Petroleos Mexicanos, the state oil company, may avoid deeper cuts to its 2017 budget if lawmakers approve an 86-billion-peso ($4.6 billion) reduction proposed by the Finance Ministry.
The government seeks a total budget of 392 billion pesos for Pemex, 18 percent less than what was proposed for 2016, according to documents on the Finance Ministry website. Officials at the ministry and Pemex, as the company is known, said no further reductions are expected. The amount is in in line with an earlier mandate from the government to cut 100 billion pesos from the company’s budget.
Pemex, facing its 12th consecutive year of declining output and struggling under a liquidity crunch, could slash spending further to reach that goal of cutting 100 billion pesos, according to an official who can’t be named due to the company’s policy.
The oil producer has a 2017 investment plan of 204.6 billion pesos under the government’s plan — a drop of 30 percent compared to this year’s proposal.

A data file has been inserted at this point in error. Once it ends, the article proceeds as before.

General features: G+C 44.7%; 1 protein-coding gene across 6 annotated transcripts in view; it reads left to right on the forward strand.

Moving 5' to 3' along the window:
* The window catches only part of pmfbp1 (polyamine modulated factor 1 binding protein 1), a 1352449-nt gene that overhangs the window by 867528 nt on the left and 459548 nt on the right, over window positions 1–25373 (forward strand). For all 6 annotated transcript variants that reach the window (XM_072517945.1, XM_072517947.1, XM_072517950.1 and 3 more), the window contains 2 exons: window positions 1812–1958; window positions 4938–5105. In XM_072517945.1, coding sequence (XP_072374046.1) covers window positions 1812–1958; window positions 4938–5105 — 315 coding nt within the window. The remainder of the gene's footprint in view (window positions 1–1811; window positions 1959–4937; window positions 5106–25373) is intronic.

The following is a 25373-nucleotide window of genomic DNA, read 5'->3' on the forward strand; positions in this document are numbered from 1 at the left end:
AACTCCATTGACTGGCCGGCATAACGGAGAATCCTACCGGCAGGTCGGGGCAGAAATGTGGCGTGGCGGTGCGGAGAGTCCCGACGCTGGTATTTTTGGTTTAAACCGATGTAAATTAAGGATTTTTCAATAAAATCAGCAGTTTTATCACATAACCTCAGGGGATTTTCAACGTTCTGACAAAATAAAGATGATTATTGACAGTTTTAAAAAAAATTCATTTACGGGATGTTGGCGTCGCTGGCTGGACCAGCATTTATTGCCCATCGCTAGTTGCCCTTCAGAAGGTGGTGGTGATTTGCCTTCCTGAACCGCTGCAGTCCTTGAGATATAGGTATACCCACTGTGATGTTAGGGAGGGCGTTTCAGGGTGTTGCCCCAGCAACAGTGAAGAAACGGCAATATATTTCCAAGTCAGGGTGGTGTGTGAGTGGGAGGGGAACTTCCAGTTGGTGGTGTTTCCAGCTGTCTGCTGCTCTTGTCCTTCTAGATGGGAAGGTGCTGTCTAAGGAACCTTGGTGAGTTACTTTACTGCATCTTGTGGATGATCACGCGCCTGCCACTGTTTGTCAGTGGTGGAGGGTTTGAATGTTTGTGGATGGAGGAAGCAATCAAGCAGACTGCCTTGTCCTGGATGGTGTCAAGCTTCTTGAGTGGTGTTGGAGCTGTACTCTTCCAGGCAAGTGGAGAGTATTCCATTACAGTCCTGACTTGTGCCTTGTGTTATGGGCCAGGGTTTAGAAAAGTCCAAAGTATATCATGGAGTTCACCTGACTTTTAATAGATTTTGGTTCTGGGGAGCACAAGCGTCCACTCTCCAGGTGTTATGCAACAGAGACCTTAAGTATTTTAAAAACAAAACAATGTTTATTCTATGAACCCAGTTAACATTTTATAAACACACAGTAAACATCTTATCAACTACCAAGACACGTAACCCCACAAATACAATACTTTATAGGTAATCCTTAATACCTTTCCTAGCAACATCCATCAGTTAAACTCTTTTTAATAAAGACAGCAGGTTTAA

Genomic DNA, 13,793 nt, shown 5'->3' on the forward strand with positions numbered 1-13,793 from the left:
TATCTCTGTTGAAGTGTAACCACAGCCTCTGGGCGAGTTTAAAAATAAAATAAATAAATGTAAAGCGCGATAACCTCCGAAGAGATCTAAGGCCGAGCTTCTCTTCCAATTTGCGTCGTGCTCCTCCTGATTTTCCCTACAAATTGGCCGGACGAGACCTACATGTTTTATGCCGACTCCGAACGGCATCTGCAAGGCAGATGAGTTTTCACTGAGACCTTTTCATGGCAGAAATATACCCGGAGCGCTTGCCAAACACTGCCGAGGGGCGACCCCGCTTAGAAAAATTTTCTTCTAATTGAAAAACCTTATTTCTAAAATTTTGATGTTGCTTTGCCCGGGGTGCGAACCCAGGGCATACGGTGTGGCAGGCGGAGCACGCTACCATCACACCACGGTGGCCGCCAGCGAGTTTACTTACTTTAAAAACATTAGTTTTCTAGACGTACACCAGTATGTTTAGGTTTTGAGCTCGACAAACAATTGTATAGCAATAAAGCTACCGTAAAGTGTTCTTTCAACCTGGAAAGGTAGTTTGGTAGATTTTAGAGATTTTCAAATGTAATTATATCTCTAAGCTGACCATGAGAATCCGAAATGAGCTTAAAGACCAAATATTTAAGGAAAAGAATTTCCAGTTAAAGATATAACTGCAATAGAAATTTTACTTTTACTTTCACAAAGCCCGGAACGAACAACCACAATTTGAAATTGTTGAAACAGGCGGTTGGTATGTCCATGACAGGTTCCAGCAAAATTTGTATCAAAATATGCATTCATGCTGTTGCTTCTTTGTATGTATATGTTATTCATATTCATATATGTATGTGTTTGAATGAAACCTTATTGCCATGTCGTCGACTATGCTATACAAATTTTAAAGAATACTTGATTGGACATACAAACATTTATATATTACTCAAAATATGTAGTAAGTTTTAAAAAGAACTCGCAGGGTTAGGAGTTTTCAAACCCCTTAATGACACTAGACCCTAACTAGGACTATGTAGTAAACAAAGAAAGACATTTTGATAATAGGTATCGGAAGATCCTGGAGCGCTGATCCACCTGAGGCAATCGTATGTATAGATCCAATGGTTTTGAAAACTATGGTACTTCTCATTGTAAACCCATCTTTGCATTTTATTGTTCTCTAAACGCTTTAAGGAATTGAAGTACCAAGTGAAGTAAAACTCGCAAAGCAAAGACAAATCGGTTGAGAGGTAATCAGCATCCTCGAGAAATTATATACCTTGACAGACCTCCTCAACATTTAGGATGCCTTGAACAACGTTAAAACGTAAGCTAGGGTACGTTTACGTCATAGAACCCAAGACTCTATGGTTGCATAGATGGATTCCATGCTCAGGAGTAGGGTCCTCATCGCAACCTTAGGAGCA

The reduction is less than what Finance Minister Jose Antonio Meade signaled earlier today in an interview with Radio Formula.
“It is natural that the adjustment is maintained, given the fall in international oil prices,” Meade said, when asked if the government could repeat cuts implemented this year.
Following Meade’s presentation of the nation’s 2017 budget proposal today to lawmakers, Luis Madrazo, the Finance Ministry’s chief economist, said the cut was in line with the previously announced plan to reduce Pemex’s budget by 100 billion pesos this year. The proposed reduction is adjusted for inflationary effects, he said in a phone interview.
Pemex’s cash flow shortfall, which means the company is spending more than it earns from operations, is expected to reach almost $22 billion this year from $13 billion in 2015, according to data and estimates compiled by Bloomberg. Pemex’s company losses reached $32 billion last year.